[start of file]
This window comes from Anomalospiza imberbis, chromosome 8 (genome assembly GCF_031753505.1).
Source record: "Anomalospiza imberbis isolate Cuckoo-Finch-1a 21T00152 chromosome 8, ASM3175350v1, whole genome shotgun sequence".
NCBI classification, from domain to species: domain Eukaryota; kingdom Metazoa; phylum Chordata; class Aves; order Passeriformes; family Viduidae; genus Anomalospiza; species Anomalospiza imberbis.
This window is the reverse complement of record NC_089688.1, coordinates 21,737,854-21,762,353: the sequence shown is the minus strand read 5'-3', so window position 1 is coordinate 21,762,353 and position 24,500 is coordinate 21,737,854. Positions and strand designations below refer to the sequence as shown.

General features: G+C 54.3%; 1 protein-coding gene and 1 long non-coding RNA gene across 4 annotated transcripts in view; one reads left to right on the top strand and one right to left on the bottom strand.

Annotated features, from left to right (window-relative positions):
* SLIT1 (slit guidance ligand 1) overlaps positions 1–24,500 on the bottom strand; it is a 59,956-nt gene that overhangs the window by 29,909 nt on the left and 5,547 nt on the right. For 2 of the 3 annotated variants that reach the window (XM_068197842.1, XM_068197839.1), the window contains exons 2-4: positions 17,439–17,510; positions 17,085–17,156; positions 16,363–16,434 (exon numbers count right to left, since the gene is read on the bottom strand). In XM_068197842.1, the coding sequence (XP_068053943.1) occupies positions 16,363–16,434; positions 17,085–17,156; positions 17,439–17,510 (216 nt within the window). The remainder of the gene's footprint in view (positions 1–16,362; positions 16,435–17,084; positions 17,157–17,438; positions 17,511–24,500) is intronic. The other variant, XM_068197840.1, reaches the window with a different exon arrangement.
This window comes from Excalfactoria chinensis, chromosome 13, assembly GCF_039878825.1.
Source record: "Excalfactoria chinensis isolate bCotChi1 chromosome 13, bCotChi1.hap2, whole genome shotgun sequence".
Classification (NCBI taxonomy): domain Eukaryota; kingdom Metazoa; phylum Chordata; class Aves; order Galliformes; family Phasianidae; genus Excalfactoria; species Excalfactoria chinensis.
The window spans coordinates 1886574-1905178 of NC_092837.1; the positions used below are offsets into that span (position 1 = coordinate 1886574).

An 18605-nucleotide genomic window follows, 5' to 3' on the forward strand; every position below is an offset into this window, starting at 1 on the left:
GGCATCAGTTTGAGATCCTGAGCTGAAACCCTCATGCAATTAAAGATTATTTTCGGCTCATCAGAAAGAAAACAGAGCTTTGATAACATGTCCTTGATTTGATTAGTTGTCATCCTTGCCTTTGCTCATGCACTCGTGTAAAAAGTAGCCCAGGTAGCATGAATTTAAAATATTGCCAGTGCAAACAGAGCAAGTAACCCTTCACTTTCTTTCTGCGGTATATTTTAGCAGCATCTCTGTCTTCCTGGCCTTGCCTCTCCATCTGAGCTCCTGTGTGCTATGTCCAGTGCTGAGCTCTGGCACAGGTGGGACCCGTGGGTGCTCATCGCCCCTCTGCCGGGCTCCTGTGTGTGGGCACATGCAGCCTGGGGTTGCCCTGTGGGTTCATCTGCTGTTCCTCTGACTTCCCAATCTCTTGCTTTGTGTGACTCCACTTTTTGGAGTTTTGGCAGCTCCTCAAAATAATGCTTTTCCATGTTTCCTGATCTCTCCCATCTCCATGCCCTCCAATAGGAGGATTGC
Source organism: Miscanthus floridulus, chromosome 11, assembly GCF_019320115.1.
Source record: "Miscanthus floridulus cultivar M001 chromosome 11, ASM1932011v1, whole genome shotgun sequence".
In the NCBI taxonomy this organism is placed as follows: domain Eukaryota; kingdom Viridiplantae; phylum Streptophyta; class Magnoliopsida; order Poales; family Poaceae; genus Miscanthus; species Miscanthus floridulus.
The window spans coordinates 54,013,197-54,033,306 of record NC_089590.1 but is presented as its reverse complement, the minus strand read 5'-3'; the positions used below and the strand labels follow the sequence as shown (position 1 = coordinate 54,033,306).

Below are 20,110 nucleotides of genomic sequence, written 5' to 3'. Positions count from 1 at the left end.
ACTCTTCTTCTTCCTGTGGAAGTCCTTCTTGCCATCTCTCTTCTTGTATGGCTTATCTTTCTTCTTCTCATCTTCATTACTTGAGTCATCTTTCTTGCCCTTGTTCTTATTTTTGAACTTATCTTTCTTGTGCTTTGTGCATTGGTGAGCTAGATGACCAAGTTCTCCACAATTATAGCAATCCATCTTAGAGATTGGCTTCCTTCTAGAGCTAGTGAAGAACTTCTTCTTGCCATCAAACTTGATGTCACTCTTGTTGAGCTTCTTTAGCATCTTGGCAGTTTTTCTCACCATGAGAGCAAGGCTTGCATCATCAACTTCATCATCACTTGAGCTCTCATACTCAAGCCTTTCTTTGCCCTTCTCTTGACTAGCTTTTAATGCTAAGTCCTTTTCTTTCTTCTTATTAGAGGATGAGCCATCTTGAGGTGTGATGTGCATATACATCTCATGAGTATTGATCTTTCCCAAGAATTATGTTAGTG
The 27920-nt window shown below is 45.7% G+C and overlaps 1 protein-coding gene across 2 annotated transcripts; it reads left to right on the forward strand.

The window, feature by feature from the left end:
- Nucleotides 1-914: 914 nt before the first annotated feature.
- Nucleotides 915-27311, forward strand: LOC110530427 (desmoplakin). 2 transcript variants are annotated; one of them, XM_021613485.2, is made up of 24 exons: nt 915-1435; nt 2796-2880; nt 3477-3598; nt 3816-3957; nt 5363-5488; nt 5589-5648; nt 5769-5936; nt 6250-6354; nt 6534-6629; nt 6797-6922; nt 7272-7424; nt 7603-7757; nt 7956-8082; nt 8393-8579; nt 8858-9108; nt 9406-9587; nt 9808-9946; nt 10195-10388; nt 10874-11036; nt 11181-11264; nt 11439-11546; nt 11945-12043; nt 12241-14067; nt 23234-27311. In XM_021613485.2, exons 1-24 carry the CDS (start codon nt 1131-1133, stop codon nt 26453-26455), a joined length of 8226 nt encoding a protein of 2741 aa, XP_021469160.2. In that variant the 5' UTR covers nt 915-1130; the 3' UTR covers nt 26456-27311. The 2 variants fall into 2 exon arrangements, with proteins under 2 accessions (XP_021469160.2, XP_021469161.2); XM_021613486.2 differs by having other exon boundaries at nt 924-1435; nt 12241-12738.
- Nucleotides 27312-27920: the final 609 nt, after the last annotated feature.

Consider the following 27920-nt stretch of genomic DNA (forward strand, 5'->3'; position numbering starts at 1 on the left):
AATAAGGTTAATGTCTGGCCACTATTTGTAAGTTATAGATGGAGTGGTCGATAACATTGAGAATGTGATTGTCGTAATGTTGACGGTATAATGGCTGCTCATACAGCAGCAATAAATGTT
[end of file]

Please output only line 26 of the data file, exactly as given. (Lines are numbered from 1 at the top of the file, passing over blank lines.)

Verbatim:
AATAAGGTTAATGTCTGGCCACTATTTGTAAGTTATAGATGGAGTGGTCGATAACATTGAGAATGTGATTGTCGTAATGTTGACGGTATAATGGCTGCTCATACAGCAGCAATAAATGTT